Racing: Police prepare to join doping inquiry

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The Independent Online
AS THE Jockey Club's investigators tried to establish the reason for the dope test failure of Martin Pipe's Her Honour yesterday, the Devon and Cornwall Constabulary was officially notified of their inquiry and is standing by to join it.

While the Club added nothing more to Tuesday's announcement that Her Honour tested positive for a prohibited substance after her 40-length defeat by Indian Quest at Kempton last month, it was left to the West Country force to comment. 'Further discussions will be taking place,' Detective Superintendent Michael Walsh said. 'There may be an investigation when we are in full possession of the facts.'

Martin Pipe suspects that the filly was 'got at' - probably with a fast-acting tranquiliser administered at the course but Michael Webster, Kempton's clerk of the course, declared himself satisfied with the track's security. 'The situation here is no different from what it was before the results of the analysis were known,' he said. 'The test has shown positive, but as far as we know at the moment it could have come from many different sources.'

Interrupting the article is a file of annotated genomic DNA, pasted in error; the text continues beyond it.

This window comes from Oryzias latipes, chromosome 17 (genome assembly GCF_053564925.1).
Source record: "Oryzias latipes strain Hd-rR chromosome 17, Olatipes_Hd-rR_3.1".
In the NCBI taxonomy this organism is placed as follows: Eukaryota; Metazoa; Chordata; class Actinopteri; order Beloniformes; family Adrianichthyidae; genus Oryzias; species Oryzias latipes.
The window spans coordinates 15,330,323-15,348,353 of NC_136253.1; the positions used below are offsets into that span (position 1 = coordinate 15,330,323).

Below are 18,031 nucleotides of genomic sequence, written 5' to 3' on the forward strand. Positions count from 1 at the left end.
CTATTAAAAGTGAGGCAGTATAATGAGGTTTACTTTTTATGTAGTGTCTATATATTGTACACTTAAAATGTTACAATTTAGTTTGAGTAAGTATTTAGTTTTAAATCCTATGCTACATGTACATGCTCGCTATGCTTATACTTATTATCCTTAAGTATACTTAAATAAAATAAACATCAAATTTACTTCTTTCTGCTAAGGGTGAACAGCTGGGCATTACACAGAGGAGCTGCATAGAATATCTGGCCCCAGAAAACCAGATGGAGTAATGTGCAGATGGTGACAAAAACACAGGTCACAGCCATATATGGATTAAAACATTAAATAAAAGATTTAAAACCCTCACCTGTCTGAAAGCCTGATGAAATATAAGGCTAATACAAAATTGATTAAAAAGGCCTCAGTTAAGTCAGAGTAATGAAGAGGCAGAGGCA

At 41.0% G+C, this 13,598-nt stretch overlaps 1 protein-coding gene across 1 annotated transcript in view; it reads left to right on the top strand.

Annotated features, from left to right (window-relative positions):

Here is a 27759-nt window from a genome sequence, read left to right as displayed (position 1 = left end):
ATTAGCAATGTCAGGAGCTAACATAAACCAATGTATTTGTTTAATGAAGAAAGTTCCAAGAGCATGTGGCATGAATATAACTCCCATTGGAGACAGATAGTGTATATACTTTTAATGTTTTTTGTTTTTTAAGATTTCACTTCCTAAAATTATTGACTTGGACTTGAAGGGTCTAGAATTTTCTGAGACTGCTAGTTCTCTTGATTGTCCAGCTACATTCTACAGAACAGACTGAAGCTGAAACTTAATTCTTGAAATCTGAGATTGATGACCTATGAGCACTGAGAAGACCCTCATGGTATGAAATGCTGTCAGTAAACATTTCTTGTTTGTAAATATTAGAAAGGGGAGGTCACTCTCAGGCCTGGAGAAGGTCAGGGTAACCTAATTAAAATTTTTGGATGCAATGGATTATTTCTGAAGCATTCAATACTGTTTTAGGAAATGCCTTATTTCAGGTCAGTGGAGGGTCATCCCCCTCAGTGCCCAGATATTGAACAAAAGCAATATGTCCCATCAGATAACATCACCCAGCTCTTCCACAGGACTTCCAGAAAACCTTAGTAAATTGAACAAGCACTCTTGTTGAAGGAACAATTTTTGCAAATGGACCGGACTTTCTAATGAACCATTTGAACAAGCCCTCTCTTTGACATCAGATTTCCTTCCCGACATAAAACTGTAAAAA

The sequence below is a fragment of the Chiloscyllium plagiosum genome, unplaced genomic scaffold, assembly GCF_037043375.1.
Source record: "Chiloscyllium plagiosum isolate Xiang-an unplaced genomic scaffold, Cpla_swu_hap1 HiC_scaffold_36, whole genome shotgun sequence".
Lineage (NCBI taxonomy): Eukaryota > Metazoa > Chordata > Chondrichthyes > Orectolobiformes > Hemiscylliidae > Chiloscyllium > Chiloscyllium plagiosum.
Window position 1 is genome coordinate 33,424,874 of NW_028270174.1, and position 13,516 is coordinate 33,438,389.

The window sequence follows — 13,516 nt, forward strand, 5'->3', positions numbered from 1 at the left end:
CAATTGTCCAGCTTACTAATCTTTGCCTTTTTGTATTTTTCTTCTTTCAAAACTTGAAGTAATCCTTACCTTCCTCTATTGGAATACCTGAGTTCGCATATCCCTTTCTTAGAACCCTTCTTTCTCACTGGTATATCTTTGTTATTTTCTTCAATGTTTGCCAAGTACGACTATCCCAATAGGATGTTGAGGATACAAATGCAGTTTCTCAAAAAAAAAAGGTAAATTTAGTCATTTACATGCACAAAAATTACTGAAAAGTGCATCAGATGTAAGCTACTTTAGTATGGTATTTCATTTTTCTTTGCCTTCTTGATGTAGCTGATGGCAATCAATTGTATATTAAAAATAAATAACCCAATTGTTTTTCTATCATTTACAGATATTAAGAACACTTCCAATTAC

In an unrelated case, Chris Trietline, the trainer, was fined pounds 1,500 by the Jockey Club's Disciplinary Committee yesterday. A dope test following the success of his gelding The Hidden City at Ludlow in November was positive for the prohibited substance isoxsuprine, which derived from the medication Navilox.

Trietline admitted the offence, and The Hidden City was disqualified from first place. The race was awarded to Alosaili, trained by Barry Stevens and ridden by his son, Mark.